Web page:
Manchester United ended their rollercoaster of a 2022/23 season in dismal fashion – suffering a cruel defeat to rivals Manchester City in the FA Cup final. They failed to personally end the Cityzens’ ambitious European Treble charge, ending up being overpowered by Pep Guardiola’s unstoppable players at Wembley.
Until the Champions League final actually happens on June 10, all that the Red Devils and their supporters can do is pray that Inter Milan pulls off some kind of a miracle to preserve their European Treble record. When it comes to the 22/23 campaign itself, United had its share of ups and downs – but ultimately ended Erik ten Hag’s debut campaign pretty well.
They fought their way to secure a top-3 finish, outperforming the likes of Liverpool, Tottenham Hotspur and the dismal Chelsea in the process. The Manchester Reds also won the Carabao Cup title and in doing so, ended a five-year-trophy drought that start causing nightmares to the supporters.
As the Red Devils players unwind by enjoying their holiday period after a gruelling campaign, it’s now the time for the off-the-pitch members of the club to jump into action. A lot of eyes are currently tied to the unveiling of United’s newest kits for the upcoming 2023/24.
Like every other campaign, Adidas will be releasing three different kits – the home kit, the away kit and a third kit (which is normally worn in away European games or any away game a team wants to wear it in).
Recently, a couple of leaked images of what appears to be the final version of Man United’s away kit for the 23/24 season was leaked on social media. This appears to be a total far cry from any of the away kits from their past campaigns and one which is causing a lot of buzz among the fans.
The away kit is a very dark green and white striped kit, that also has a maroon shade to it. The ‘official colours’ for this kit are claimed to be ‘Green Night/Core White/Active Maroon’.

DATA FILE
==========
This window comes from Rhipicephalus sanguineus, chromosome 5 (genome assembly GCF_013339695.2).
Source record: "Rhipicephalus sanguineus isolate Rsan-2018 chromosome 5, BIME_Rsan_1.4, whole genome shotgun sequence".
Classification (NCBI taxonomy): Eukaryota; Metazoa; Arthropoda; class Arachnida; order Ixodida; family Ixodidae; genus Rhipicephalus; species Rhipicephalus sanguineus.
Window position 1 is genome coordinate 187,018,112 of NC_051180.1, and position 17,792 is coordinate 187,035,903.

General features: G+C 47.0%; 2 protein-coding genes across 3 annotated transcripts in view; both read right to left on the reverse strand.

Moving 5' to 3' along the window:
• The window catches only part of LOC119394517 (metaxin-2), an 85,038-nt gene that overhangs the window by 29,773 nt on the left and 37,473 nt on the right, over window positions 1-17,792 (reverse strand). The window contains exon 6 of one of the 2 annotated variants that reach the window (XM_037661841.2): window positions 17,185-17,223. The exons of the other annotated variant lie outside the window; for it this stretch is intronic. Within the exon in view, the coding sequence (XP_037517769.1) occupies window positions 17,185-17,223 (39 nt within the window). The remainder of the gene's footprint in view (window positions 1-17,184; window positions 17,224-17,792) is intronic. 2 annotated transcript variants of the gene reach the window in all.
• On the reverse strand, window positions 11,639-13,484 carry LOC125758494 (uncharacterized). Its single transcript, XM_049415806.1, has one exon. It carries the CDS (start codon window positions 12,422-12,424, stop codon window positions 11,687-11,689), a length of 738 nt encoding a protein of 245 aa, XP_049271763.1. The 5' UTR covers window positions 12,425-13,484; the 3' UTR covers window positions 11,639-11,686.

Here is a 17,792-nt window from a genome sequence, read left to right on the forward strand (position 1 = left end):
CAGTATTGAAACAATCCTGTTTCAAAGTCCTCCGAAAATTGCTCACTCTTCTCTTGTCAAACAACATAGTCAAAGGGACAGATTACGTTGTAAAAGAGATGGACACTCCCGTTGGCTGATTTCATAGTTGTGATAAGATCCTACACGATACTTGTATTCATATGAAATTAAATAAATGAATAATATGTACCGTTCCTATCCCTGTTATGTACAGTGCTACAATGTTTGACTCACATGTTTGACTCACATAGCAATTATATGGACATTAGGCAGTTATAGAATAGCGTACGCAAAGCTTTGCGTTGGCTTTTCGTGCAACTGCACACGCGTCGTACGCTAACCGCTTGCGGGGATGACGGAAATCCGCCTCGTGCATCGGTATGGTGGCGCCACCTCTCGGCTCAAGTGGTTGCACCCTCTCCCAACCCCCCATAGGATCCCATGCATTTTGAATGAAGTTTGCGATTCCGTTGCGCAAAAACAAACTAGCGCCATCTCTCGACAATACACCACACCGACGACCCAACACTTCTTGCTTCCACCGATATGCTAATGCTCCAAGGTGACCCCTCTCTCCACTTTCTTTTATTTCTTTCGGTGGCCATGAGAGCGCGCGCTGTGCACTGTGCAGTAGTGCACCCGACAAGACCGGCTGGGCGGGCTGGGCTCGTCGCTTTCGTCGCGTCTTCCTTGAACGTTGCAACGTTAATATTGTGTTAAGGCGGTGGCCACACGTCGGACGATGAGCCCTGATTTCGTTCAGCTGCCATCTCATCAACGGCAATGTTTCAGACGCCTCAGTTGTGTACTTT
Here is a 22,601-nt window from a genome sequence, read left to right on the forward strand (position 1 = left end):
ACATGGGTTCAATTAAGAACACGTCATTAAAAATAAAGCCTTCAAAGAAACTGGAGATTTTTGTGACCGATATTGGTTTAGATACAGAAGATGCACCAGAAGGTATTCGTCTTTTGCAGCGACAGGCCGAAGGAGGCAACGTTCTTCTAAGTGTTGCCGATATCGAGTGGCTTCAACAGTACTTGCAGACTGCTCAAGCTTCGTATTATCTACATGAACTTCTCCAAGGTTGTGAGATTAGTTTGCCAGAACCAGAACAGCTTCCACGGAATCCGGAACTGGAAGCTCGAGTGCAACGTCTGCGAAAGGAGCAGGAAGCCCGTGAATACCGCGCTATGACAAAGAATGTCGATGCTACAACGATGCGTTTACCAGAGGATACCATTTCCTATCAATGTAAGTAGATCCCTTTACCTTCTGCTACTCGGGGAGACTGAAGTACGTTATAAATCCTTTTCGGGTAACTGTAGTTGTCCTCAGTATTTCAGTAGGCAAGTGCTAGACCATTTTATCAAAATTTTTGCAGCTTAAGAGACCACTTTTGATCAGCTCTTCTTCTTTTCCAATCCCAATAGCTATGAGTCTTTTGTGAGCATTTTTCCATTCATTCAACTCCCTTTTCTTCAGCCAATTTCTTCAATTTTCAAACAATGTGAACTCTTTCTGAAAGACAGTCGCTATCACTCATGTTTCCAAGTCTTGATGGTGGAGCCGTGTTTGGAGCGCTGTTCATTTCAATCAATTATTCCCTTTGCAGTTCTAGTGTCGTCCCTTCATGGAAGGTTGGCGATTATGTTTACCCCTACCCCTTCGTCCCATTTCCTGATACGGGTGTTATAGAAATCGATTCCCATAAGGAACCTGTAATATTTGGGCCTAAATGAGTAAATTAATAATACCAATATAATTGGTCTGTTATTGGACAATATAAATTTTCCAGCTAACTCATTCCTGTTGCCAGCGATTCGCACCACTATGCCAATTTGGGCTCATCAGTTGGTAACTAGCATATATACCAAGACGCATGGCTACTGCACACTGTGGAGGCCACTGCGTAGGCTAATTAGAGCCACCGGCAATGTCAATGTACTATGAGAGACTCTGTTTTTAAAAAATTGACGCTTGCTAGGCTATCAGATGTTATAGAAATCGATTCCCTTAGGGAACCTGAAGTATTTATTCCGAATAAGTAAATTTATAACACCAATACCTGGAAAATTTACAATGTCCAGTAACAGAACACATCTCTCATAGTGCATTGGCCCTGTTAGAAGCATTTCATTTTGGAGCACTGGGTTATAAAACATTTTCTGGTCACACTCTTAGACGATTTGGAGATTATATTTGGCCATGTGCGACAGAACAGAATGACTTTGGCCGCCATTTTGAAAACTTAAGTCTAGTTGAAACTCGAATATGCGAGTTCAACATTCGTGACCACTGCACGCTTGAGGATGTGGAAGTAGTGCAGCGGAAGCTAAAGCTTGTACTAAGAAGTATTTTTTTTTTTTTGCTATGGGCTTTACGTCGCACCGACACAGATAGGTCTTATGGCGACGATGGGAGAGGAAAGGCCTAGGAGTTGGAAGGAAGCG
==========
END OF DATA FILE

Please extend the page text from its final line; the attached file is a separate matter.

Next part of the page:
To those unfamiliar with these colours, this kit might seem extremely similar to Newcastle United’s iconic home kit design. The only bit of design added to it to differentiate it from the Magpies kit is that there are red lines inserted into the white stripes in the kit.
A version of this kit in which left-back Tyrell Malacia models has been released, which appears to be a leak of Adidas’ photo shoots ahead of the release of this particular jersey.
This kit is definitely something out-of-the-box stuff created for the Red Devils by Adidas, as it also includes a unique ‘plastered’ sponsor where the name of Team Viewer (their shirt sponsor) appears to be simply stuck on the middle of the kit.
The ‘plastered’ design might be because United actively looking for new shirt sponsors that might be ready to immediately replace Team Viewer, who have voiced their desire to end their partnership with the Manchester Reds as soon as possible.
What Adidas has managed to do is get a lot of Manchester United fans talking about this peculiar-looking kit ahead of its official unveiling. The majority of the supporters seem to be strictly against this weird design and how Adidas have experimented with colours that are barely associated with the Red Devils.
A lot of supporters are criticizing it for being awful looking and not matching their taste at all. It is a major far cry from their 2022/23 away kit, which actually impressed a lot of fans because of its simple yet slick design.
However, there is a minority region of supporters who feel that the kit actually looks really cool – especially when photoshopped into players wearing it. Some supporters seem to be sold by the unique design and the experimentation attempted by Adidas.
For the German company, they’ll probably hope that all this buzz around this new kit boosts its sales when they release it – which is reportedly going to be towards the end of June. When it comes to price, the authentic version of the 22/23 away kit is being sold for £84 on the Adidas website, a discounted price down from £120.
It could be speculated that the 23/24 away kit will probably release at just over the £120 range itself too. Whether a lot of fans actually buy this weird kit and help Adidas make a profit on it, however, remains to be seen.